The main themes in Stiff are the utility of the human corpse, the continuance of personhood, and the absurdity of death.
- The utility of the human corpse: Roach favors the word cadaver as a way to remind readers that after death, human bodies are no different than the remains of other animals.
- The continuance of personhood: In Stiff, Roach maintains the humanity of the cadavers she sees—particularly “beating-heart cadavers,” which raise difficult philosophical questions of what exactly makes a person.
- The absurdity of death: Death, like life, is a little absurd in Roach’s portrayal, even as it is also complex and meaningful.
Last Updated on June 25, 2020, by eNotes Editorial. Word Count: 615
The Utility of the Human Corpse
One of the overriding themes in Stiff is the idea that the human body is not massively dissimilar from the corpse of any other animal. What we leave behind after we die, Roach suggests, is essentially the same as what a chicken or cow leaves. Roach's use of the word cadaver is a subtle way of reinforcing this. The word is typically associated with a dead body in a medical or anatomical context; by continually using it throughout Stiff, Roach interrogates the idea—which people so closely cling to—that human corpses are different from those of other animals. The term cadaver, with its connotations of scientific detachment, suggests that the human body (once devoid of life) is simply another type of animal carcass.
Roach continues this theme by making other comparisons throughout the book between human bodies and the bodies of animals, particularly in contexts which serve to remind us that many humans eat other animals without compunction. Roach describes the disembodied heads used by plastic surgeons in training as "the same approximate size and weight as a roaster chicken." Set in pans, these heads are "a terrible thing to waste"—they are parts of the body to be put to functional use, much as we might put to use the various parts of a nonhuman animal corpse. Corpses are used to test the safety features of cars and to determine, for the purposes of forensic science, how long it actually takes a body to decompose and what the various stages of decomposition look like. For scientists and others, then, the human cadaver is not necessarily a sacred or untouchable thing: it is something that can be of use.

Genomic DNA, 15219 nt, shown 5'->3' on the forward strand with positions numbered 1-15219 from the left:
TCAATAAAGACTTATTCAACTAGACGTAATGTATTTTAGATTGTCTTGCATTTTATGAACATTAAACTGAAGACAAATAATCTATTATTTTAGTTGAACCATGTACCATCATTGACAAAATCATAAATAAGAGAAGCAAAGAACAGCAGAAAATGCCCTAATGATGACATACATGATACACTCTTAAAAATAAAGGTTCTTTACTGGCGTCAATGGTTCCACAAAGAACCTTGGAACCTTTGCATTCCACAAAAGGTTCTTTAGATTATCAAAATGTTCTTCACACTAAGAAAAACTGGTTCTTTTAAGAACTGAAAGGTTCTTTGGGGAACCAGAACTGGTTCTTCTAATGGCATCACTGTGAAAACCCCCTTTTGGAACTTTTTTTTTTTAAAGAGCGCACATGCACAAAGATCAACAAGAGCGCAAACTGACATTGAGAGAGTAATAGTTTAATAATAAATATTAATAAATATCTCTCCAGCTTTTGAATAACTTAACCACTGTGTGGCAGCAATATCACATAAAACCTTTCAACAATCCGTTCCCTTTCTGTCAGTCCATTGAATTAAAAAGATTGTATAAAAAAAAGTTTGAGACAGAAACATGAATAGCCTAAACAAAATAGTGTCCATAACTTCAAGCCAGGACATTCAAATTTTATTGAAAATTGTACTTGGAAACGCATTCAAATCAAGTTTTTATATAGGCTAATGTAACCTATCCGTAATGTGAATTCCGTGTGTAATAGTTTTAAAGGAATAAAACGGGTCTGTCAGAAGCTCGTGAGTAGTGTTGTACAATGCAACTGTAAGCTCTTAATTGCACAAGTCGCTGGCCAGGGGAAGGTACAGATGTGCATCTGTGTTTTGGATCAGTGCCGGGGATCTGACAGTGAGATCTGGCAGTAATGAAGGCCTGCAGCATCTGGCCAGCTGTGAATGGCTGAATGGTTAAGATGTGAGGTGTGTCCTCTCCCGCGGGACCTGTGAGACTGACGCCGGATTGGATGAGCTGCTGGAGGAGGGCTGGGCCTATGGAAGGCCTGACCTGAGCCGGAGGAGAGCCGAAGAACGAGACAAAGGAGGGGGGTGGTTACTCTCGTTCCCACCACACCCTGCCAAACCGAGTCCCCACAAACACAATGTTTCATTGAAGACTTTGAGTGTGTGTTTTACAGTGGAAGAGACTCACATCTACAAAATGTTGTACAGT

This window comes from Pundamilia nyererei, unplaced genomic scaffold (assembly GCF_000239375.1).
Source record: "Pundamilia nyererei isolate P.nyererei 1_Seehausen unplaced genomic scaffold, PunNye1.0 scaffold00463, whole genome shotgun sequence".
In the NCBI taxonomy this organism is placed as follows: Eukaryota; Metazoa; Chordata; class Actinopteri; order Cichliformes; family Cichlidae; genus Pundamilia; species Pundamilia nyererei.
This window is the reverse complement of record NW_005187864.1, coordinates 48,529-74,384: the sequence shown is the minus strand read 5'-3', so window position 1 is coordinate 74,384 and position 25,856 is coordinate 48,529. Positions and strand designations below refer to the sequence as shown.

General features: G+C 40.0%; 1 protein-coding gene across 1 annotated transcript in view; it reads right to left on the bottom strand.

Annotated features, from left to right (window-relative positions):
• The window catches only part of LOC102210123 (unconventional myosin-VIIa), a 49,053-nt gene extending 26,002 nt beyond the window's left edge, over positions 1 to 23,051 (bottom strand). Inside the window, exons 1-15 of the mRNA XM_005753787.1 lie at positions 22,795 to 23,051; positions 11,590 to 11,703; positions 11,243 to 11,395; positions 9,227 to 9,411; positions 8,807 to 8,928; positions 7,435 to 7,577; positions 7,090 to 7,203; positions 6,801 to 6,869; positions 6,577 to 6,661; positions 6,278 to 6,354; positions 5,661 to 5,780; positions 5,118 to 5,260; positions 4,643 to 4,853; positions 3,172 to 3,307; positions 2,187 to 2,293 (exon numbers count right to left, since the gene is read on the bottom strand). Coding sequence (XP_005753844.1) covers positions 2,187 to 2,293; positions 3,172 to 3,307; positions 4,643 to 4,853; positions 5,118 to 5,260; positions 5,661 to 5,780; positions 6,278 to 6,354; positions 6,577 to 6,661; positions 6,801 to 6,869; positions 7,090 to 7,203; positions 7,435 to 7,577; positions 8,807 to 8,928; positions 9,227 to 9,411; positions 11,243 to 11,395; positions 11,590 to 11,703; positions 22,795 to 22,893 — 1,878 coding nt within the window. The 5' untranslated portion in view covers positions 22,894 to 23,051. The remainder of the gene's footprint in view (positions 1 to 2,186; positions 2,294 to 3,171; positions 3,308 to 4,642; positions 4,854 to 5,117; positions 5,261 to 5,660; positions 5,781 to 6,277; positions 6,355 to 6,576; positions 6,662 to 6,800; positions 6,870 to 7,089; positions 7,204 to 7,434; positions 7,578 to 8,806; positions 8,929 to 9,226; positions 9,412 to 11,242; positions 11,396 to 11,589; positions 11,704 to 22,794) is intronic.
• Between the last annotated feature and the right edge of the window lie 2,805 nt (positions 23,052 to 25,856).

The Continuance of Personhood
It is interesting that Roach, at the same time as she dismantles the idea that the human body is somehow superior to the corpse of an animal and should be considered sacred, still uses language to refer to corpses as if they are people. In the research facility at Knoxville, for example, she notes that "the people lying in the sun are dead." She...
(The entire section contains 615 words.)
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